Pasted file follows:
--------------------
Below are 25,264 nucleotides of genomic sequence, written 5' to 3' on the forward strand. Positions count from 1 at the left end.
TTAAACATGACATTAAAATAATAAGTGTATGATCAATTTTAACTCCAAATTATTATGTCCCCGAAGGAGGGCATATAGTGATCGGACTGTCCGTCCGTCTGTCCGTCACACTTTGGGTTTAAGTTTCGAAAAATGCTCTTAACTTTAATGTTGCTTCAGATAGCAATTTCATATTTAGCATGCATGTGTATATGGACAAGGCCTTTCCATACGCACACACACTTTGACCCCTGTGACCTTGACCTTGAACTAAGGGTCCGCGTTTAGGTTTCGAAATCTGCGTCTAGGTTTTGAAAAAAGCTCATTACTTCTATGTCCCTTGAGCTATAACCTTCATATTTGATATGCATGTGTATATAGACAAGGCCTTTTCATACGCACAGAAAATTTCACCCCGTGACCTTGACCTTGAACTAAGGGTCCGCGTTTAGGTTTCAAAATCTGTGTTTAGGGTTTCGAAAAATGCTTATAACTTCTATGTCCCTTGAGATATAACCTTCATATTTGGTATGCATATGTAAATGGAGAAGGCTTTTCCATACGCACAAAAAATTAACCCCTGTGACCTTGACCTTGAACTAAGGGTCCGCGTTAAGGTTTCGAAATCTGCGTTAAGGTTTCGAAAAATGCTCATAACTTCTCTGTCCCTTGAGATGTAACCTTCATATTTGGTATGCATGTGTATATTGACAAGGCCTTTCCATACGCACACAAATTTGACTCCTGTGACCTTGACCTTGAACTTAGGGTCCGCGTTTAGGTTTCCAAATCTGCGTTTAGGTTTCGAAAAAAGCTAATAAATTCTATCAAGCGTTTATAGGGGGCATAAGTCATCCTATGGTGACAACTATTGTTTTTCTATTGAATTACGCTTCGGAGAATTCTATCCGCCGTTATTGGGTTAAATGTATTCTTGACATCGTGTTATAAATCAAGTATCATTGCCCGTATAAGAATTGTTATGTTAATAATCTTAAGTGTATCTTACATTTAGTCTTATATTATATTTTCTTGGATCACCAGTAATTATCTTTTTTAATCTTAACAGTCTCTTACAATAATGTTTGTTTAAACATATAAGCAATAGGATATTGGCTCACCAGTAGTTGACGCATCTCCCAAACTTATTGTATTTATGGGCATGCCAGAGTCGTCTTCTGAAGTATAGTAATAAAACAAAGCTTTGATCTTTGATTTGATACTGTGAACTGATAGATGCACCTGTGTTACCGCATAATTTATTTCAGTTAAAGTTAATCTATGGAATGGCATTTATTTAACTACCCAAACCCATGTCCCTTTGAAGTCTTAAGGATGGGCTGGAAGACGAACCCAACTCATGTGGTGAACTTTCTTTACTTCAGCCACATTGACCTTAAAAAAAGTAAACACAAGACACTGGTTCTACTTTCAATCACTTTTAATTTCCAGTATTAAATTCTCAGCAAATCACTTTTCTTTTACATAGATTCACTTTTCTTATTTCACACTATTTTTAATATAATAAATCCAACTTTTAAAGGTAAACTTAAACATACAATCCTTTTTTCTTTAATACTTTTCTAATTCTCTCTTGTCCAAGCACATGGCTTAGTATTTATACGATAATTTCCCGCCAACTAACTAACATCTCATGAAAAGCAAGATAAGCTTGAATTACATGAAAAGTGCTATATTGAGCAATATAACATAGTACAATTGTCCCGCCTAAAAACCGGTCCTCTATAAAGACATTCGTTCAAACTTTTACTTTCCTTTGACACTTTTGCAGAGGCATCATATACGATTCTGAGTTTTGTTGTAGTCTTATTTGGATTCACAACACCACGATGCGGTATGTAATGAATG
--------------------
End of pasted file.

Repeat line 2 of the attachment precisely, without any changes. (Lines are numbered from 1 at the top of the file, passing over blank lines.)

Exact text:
TTAAACATGACATTAAAATAATAAGTGTATGATCAATTTTAACTCCAAATTATTATGTCCCCGAAGGAGGGCATATAGTGATCGGACTGTCCGTCCGTCTGTCCGTCACACTTTGGGTTTAAGTTTCGAAAAATGCTCTTAACTTTAATGTTGCTTCAGATAGCAATTTCATATTTAGCATGCATGTGTATATGGACAAGGCCTTTCCATACGCACACACACTTTGACCCCTGTGACCTTGACCTTGAACTAAGGGTCCGCGTTTAGGTTTCGAAATCTGCGTCTAGGTTTTGAAAAAAGCTCATTACTTCTATGTCCCTTGAGCTATAACCTTCATATTTGATATGCATGTGTATATAGACAAGGCCTTTTCATACGCACAGAAAATTTCACCCCGTGACCTTGACCTTGAACTAAGGGTCCGCGTTTAGGTTTCAAAATCTGTGTTTAGGGTTTCGAAAAATGCTTATAACTTCTATGTCCCTTGAGATATAACCTTCATATTTGGTATGCATATGTAAATGGAGAAGGCTTTTCCATACGCACAAAAAATTAACCCCTGTGACCTTGACCTTGAACTAAGGGTCCGCGTTAAGGTTTCGAAATCTGCGTTAAGGTTTCGAAAAATGCTCATAACTTCTCTGTCCCTTGAGATGTAACCTTCATATTTGGTATGCATGTGTATATTGACAAGGCCTTTCCATACGCACACAAATTTGACTCCTGTGACCTTGACCTTGAACTTAGGGTCCGCGTTTAGGTTTCCAAATCTGCGTTTAGGTTTCGAAAAAAGCTAATAAATTCTATCAAGCGTTTATAGGGGGCATAAGTCATCCTATGGTGACAACTATTGTTTTTCTATTGAATTACGCTTCGGAGAATTCTATCCGCCGTTATTGGGTTAAATGTATTCTTGACATCGTGTTATAAATCAAGTATCATTGCCCGTATAAGAATTGTTATGTTAATAATCTTAAGTGTATCTTACATTTAGTCTTATATTATATTTTCTTGGATCACCAGTAATTATCTTTTTTAATCTTAACAGTCTCTTACAATAATGTTTGTTTAAACATATAAGCAATAGGATATTGGCTCACCAGTAGTTGACGCATCTCCCAAACTTATTGTATTTATGGGCATGCCAGAGTCGTCTTCTGAAGTATAGTAATAAAACAAAGCTTTGATCTTTGATTTGATACTGTGAACTGATAGATGCACCTGTGTTACCGCATAATTTATTTCAGTTAAAGTTAATCTATGGAATGGCATTTATTTAACTACCCAAACCCATGTCCCTTTGAAGTCTTAAGGATGGGCTGGAAGACGAACCCAACTCATGTGGTGAACTTTCTTTACTTCAGCCACATTGACCTTAAAAAAAGTAAACACAAGACACTGGTTCTACTTTCAATCACTTTTAATTTCCAGTATTAAATTCTCAGCAAATCACTTTTCTTTTACATAGATTCACTTTTCTTATTTCACACTATTTTTAATATAATAAATCCAACTTTTAAAGGTAAACTTAAACATACAATCCTTTTTTCTTTAATACTTTTCTAATTCTCTCTTGTCCAAGCACATGGCTTAGTATTTATACGATAATTTCCCGCCAACTAACTAACATCTCATGAAAAGCAAGATAAGCTTGAATTACATGAAAAGTGCTATATTGAGCAATATAACATAGTACAATTGTCCCGCCTAAAAACCGGTCCTCTATAAAGACATTCGTTCAAACTTTTACTTTCCTTTGACACTTTTGCAGAGGCATCATATACGATTCTGAGTTTTGTTGTAGTCTTATTTGGATTCACAACACCACGATGCGGTATGTAATGAATG